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Orrin Porter Rockwell

1813 - 1878

Orrin "Porter," Rockwell born in Belchertown, MA.  He went by the name "Porter." As a boy, he eagerly listened to the conversations between his parents and the parents of the prophet Joseph Smith (Founder of Mormons). He used to beg his mother to allow him to sit up and keep the pine torch burning so that he could hear the message. He picked berries by the moonlight and gathered wood so he could sell them to obtain money to give to the Prophet to help print "The Book of Mormon". Orrin was received into the Mormon Church on Apr 6, 1830. He was Joseph Smith's personal body-guard and gun-bearer. He was characterized in newspapers and journals of his day as a notorious gunman and religious zealot.

As a settler in Jackson County, Missouri, in the mid-1830s, he was caught up in the so-called Mormon War of 1838, in which Missourians acting under an "extermination order" issued by Governor Lilburn W. Boggs drove the Mormons from the state. It was during this turbulent period that Rockwell became identified with the "Danites," a band of Mormon stalwarts who organized for the defense of fellow church members against their antagonists.

In 1842 Rockwell was accused of the attempted assassination of Governor Boggs, the man who had ordered the expulsion of the Mormons four years earlier. Boggs survived the shooting, and after months in Missouri jails Rockwell was freed when no indictment was brought against him. It was on his return to Nauvoo, Illinois, where the church had relocated, that Rockwell became the subject of an astonishing prophecy by Mormon leader Joseph Smith on Christmas day of 1843. Smith said that as long as Rockwell remained loyal and true to his faith, he need fear no enemy: "Cut not thy hair and no bullet or blade can harm thee!"

Joseph Smith's death at the hands of a mob at Carthage, Illinois, spurred a Mormon exodus from Nauvoo. It was during this time of upheaval that Rockwell shot and killed Frank A. Worrell, who was menacing Hancock County Sheriff Jacob Backenstos. Rockwell had been hastily deputized only moments before the shooting, a fact which made the incident no less sensational when it was learned that the dead man had been the militia lieutenant in charge of protecting Joseph Smith when the Mormon prophet was assassinated the year before.

After Joseph Smith was killed by a vigilante mob in Carthage, Ill., "Porter" then became Brigham Young's protector, and personally lead the Mormon contingent across the plains to Great Salt Lake Valley in 1847. Porter was one of the territory's earliest lawmen--deputy marshal for the provisional state of Deseret in 1849. When President James Buchanan appointed Alfred Cumming to replace Brigham Young as Utah's governor in 1857 and ordered a large contingent of U.S. troops to escort the new chief executive to his mountain offices, Rockwell was among the number of Mormons chosen by Brigham Young to hinder and harass that "Utah Expedition," which Young considered an invasion "by a hostile force who are evidently assailing us to accomplish our overthrow and destruction."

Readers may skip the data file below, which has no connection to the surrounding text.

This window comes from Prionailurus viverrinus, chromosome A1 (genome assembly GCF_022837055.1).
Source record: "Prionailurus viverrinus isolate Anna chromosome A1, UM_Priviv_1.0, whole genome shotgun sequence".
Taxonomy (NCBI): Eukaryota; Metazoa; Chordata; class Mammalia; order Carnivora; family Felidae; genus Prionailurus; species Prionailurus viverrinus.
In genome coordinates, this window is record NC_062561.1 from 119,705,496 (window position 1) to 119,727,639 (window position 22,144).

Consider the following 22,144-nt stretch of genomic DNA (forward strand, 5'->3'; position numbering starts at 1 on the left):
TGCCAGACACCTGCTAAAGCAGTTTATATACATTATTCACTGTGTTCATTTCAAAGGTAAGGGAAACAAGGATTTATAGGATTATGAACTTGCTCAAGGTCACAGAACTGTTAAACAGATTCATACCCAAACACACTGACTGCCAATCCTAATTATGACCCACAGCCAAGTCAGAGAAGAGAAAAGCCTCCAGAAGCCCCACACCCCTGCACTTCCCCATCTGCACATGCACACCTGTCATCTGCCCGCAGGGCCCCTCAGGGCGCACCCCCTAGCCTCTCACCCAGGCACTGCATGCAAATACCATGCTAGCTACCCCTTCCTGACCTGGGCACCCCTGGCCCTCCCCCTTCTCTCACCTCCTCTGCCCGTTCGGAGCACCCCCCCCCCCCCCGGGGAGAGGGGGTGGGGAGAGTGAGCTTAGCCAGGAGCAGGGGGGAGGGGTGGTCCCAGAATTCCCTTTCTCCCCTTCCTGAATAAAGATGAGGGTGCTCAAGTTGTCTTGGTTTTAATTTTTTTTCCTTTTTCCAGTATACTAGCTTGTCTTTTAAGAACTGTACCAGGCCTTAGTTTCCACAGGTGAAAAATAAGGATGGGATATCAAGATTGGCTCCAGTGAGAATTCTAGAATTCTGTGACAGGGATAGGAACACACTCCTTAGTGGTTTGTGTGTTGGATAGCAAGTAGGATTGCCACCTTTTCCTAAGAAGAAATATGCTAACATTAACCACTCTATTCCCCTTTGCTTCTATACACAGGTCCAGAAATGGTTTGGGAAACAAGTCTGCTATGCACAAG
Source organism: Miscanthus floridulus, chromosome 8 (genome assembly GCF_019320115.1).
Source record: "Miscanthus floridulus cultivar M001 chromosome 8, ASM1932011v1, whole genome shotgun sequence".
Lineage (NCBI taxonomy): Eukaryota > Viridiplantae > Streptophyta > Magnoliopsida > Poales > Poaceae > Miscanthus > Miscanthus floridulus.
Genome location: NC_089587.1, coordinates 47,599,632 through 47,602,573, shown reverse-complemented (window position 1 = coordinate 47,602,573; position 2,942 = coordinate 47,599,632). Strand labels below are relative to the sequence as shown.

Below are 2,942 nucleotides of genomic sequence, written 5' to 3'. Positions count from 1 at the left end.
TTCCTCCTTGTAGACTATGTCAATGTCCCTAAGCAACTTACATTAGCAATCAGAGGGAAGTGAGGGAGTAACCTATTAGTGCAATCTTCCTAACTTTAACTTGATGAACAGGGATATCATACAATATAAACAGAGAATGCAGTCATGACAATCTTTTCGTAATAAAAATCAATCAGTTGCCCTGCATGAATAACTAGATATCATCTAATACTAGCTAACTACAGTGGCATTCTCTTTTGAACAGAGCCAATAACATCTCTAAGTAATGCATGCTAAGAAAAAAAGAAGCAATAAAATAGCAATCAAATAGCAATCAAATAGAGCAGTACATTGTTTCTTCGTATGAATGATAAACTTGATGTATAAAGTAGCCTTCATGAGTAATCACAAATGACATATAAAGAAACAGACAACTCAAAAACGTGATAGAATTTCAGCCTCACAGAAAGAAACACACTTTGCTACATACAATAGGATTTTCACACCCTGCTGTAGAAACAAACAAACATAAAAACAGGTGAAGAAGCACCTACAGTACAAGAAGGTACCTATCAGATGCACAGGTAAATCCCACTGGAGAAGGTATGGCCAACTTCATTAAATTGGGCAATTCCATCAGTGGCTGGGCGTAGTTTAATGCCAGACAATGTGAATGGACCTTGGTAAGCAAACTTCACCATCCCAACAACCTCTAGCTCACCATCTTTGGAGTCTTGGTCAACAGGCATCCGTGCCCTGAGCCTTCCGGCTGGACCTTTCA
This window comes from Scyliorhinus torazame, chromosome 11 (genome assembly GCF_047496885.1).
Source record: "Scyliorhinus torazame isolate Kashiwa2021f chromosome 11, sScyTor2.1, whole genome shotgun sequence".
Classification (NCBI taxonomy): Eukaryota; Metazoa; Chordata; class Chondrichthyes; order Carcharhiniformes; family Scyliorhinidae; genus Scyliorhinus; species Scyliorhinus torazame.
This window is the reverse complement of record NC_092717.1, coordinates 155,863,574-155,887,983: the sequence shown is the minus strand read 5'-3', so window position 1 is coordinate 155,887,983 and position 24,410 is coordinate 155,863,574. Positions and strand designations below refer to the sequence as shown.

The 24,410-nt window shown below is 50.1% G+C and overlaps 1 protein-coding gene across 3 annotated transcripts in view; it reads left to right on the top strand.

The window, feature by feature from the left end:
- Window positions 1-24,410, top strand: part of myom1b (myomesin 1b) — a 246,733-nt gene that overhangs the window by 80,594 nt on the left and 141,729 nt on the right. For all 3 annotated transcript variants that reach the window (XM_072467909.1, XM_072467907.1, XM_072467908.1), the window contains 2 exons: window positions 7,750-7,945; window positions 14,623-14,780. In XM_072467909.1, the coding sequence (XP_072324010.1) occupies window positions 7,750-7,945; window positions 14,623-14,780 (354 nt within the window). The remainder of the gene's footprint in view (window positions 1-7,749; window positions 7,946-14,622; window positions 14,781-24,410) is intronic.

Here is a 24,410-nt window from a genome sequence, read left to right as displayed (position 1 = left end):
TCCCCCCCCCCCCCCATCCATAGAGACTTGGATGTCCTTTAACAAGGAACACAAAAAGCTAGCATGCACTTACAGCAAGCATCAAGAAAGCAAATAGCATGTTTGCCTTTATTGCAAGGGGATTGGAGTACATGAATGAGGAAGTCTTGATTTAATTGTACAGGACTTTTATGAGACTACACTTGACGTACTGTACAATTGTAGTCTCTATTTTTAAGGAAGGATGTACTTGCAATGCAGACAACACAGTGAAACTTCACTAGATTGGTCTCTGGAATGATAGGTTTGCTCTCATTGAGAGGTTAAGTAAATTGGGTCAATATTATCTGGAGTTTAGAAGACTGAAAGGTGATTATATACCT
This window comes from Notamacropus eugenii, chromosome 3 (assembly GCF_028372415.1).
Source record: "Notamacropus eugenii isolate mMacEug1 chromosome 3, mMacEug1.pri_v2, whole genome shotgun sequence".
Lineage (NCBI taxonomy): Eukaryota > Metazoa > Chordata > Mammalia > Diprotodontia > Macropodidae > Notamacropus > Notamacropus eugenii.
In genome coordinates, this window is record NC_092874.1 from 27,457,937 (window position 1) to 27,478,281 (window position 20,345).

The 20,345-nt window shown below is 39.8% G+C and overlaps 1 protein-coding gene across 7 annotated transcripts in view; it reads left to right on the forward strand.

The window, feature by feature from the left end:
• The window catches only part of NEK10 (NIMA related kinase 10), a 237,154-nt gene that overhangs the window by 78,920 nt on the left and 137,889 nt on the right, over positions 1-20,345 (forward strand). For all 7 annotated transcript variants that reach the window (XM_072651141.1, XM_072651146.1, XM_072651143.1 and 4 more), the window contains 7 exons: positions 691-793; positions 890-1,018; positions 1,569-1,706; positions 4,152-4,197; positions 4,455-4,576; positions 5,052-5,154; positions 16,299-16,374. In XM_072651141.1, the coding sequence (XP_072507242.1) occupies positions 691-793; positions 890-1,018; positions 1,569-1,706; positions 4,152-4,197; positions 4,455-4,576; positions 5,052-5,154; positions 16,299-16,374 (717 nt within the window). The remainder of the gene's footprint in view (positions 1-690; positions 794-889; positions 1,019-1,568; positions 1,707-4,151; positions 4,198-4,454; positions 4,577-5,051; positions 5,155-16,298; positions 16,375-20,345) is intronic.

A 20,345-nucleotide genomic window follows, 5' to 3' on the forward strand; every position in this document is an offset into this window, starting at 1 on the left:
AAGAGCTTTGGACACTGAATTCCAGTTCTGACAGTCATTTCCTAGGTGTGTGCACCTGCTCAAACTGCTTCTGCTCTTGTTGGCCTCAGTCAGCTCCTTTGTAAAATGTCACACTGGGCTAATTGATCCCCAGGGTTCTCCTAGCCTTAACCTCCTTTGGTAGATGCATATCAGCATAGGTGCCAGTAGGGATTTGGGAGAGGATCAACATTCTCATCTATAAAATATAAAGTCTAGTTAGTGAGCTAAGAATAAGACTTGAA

After the outbreak of the Civil War, Colonel P.E. Connor, who was ordered to Utah with the California Volunteers to "protect the mails from Indian depredations," hired Rockwell as a guide and scout for infantry and cavalry in an action against a band of Shoshones at Bear River near present Preston, Idaho, in January 1863.

He was a scout, pioneer, rancher, and deputy Marshall. Orin never practiced polygamy, although a Mormon. He died 9 Jun 1878, of natural causes, in Salt Lake City. The Census of 1870, Salt Lake City, Salt Lake Co., UT., lists Porter Rockwell as, farmer, age 50, born MA, 8 in household, real estate wealth $8000, personal wealth $5000.


Harold Schindler, Orrin Porter Rockwell: Man of God, Son of Thunder (1966; second edition 1983); Frank Esshom, Pioneers and Prominent Men of Utah (1913); Utah History Encyclopedia: Orrin Porter Rockwell.; Lyle Rockwell, The Rockwell Family Foundation Web Site: Rockwell Articles.